Great trial lawyers have not simply mastered the rules of evidence. Great trial lawyers understand human nature. While expertise in evidence is necessary to execute the mechanics of a trial, understanding people is necessary to persuade. Failing to appreciate the human element of trials results in bad advice and bad advocacy.
Take, for example, the burden of proof. In a criminal trial, the prosecution must prove its case beyond a reasonable doubt. Plaintiffs in civil trials have a lesser burden; they must prove their case by a preponderance of the evidence. If the prosecution or plaintiff fails to carry its burden, the defense wins. So what is a defendant's burden? Unless we are discussing an affirmative defense (e.g., statute of limitations), there isn't one. Countless textbooks and commentators instruct defense counsel to exploit this "advantage" with versions of the following: "As Mr. Jones sits here, ladies and gentleman, he is clothed in the invisible mantle of innocence, as you must regard him as innocent unless and until his guilt is proven beyond a reasonable doubt."
Lawyers who understand human nature ignore this advice. Great trial lawyers representing defendants assume the burden of proving their own defense. To see this in action, we will look at the Michael Jackson child molestation case from 2005. By the time Jackson's trial was set to begin, he had essentially been convicted by the media. A well-publicized documentary included a Jackson interview where he explained how he loved sharing beds with children: "I sleep in the bed with all of them.... Then we wake up at, like, dawn, and go in the hot-air balloon ... It's very right. It's very loving. That's what the world needs now. More love. More heart." It was also revealed that Jackson had previously settled a civil lawsuit in a case accusing him of molesting a fourteen-year old boy. While the law provided Jackson with an "invisible mantle of innocence," the reality was clearer: Jackson faced an uphill battle at trial.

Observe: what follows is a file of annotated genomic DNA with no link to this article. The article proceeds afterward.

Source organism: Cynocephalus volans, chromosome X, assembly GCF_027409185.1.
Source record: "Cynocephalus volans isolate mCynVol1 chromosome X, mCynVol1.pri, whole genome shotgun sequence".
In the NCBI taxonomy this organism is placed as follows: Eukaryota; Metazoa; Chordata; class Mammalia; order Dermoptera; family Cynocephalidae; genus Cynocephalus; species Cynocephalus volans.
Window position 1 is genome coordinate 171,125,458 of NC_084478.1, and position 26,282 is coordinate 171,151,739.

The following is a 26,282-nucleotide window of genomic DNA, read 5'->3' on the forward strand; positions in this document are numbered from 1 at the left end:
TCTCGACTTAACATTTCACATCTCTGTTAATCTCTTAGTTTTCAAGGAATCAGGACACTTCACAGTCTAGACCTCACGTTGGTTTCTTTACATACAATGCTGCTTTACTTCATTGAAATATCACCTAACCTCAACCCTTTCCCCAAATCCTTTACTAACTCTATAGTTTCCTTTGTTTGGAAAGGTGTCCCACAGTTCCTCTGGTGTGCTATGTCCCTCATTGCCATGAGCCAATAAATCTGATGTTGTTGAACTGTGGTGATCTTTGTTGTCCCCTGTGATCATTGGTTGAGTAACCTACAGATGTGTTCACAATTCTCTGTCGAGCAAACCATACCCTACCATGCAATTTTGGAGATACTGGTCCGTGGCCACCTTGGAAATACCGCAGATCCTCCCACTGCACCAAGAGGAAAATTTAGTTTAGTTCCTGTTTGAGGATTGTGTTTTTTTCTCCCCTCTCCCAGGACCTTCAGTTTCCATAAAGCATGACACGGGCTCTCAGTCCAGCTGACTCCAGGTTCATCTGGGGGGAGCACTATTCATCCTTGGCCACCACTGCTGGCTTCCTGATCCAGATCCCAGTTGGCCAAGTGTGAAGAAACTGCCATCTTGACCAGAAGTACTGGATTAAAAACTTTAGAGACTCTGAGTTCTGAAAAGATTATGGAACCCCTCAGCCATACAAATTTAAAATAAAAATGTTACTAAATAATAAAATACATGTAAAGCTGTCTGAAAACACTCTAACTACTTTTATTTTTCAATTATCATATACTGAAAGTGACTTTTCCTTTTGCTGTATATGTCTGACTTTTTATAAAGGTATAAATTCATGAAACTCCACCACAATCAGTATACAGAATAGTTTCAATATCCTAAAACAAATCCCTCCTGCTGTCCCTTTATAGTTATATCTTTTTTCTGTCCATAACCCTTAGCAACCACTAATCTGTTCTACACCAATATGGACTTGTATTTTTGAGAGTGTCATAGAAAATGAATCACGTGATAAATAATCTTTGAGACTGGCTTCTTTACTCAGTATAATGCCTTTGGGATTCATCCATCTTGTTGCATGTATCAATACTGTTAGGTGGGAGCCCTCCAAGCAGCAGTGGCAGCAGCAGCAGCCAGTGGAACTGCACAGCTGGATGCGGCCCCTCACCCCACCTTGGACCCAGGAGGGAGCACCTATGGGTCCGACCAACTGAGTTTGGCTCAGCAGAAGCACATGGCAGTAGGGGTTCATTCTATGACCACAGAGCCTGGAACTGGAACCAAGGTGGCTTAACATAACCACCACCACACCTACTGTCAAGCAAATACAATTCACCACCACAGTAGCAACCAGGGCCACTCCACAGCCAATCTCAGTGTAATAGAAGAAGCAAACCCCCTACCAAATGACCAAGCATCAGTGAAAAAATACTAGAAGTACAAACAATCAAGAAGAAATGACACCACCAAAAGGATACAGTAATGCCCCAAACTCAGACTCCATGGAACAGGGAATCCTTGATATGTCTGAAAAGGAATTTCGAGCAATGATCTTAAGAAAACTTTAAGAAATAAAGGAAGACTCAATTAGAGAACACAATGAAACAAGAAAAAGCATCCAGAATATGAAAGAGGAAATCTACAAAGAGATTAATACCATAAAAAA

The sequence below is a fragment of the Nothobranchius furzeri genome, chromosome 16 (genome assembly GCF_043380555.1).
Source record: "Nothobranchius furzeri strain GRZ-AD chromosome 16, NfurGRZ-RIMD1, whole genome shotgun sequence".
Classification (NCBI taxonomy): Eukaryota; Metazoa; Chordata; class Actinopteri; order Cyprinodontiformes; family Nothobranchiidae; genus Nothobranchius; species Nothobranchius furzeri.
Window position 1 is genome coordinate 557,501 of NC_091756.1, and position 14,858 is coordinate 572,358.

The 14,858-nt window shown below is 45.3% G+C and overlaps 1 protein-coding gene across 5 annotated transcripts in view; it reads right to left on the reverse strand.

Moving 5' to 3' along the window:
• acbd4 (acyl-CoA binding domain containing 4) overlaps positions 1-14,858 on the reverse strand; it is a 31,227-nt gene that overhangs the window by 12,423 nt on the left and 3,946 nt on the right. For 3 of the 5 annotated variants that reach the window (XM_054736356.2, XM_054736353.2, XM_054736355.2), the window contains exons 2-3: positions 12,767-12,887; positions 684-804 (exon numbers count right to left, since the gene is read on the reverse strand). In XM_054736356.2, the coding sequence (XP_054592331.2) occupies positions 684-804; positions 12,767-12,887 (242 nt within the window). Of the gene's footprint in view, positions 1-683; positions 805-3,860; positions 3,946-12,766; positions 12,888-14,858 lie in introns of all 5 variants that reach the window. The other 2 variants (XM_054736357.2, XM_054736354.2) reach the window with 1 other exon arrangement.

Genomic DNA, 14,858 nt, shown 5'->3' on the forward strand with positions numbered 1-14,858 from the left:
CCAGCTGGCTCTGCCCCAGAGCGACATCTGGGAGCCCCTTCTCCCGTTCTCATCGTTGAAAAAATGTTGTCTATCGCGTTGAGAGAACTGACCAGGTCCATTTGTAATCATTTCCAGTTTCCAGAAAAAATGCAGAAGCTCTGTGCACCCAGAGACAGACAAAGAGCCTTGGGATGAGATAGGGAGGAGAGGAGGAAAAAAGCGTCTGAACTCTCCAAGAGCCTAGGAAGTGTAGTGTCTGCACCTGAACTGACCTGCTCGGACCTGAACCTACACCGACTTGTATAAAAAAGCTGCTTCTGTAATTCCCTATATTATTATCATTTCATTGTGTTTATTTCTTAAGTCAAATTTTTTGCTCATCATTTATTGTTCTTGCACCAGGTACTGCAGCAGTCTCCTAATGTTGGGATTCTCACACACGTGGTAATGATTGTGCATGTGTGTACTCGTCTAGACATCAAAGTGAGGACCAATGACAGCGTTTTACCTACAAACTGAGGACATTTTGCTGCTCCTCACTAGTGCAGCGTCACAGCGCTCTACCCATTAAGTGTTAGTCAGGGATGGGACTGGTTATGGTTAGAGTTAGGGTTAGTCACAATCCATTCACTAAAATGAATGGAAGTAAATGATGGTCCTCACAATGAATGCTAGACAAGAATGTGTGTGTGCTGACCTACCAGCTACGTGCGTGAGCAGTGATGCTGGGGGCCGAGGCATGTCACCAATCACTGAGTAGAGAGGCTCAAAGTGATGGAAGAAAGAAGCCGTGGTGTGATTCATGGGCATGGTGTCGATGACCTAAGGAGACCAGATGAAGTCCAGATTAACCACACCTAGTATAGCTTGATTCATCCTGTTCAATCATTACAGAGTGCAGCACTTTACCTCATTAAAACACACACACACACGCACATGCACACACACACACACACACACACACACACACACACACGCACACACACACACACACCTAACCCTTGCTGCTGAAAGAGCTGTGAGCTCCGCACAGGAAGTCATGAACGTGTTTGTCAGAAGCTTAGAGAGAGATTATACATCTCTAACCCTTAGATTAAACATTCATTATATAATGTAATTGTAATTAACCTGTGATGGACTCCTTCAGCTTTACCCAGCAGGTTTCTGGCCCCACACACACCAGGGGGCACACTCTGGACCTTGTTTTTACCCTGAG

Jackson was represented by Thomas Mesereau, a master defense lawyer whose clients include both celebrities and poor death row inmates. In the Jackson trial, Mesereau ignored the conventional doctrine of dwelling on the prosecution's burden, and he instead promised the jury that he would be the bearer of truth:
If he [the prosecutor] is to be believed, Mr. Jackson molested children, and gave a cancer-patient child alcohol to reduce his inhibitions and molest him. And I'm here to tell you that these charges are fictitious, they're bogus, and they never happened....
And I say to you right now, I am going to make some promises in this case, I am going to fulfill them, and I want you to judge me accordingly at the end. These charges are fake, silly, ridiculous --
At this point, Mesereau was interrupted with an objection for being "argumentative." The objection was sustained, but so be it. Mesereau powerfully opened his case by assuming the burden of proof and persuasion. Mesereau's theme throughout trial was that the accuser and his mother were money hungry con-artists who set up Jackson. And in his opening statement, Mesereau assured the jury that he would prove all of this:
The [accuser's] mother was extremely eager to meet Michael Jackson. Because we will prove to you, the mother, with her children as tools, was trying to find a celebrity to latch on to. They were trying to find a celebrity to create their life and give them advantages they didn't have. And they were looking far and wide for that celebrity. And unfortunately, for Michael Jackson, he fell for it....